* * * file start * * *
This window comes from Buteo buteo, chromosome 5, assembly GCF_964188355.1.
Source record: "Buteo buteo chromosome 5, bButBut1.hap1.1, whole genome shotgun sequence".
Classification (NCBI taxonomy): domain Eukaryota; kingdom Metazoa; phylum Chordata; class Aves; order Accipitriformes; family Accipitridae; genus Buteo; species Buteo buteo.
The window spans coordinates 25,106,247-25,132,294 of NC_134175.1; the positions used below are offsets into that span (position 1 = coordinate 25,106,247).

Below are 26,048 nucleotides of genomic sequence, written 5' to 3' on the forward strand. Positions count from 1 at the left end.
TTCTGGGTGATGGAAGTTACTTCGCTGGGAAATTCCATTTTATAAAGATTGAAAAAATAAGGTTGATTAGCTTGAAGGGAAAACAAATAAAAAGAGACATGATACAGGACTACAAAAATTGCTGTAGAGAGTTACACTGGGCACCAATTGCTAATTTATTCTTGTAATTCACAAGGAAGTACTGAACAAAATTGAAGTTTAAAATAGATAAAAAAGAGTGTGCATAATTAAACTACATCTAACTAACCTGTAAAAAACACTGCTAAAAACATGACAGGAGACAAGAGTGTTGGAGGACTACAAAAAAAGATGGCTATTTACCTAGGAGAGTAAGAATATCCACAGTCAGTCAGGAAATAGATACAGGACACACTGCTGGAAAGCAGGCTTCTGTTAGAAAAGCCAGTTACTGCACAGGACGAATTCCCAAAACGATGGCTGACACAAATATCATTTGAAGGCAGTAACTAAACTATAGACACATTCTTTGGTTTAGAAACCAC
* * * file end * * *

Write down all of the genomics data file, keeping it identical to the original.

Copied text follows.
This window comes from Buteo buteo, chromosome 5, assembly GCF_964188355.1.
Source record: "Buteo buteo chromosome 5, bButBut1.hap1.1, whole genome shotgun sequence".
Classification (NCBI taxonomy): domain Eukaryota; kingdom Metazoa; phylum Chordata; class Aves; order Accipitriformes; family Accipitridae; genus Buteo; species Buteo buteo.
The window spans coordinates 25,106,247-25,132,294 of NC_134175.1; the positions used below are offsets into that span (position 1 = coordinate 25,106,247).

Below are 26,048 nucleotides of genomic sequence, written 5' to 3' on the forward strand. Positions count from 1 at the left end.
TTCTGGGTGATGGAAGTTACTTCGCTGGGAAATTCCATTTTATAAAGATTGAAAAAATAAGGTTGATTAGCTTGAAGGGAAAACAAATAAAAAGAGACATGATACAGGACTACAAAAATTGCTGTAGAGAGTTACACTGGGCACCAATTGCTAATTTATTCTTGTAATTCACAAGGAAGTACTGAACAAAATTGAAGTTTAAAATAGATAAAAAAGAGTGTGCATAATTAAACTACATCTAACTAACCTGTAAAAAACACTGCTAAAAACATGACAGGAGACAAGAGTGTTGGAGGACTACAAAAAAAGATGGCTATTTACCTAGGAGAGTAAGAATATCCACAGTCAGTCAGGAAATAGATACAGGACACACTGCTGGAAAGCAGGCTTCTGTTAGAAAAGCCAGTTACTGCACAGGACGAATTCCCAAAACGATGGCTGACACAAATATCATTTGAAGGCAGTAACTAAACTATAGACACATTCTTTGGTTTAGAAACCAC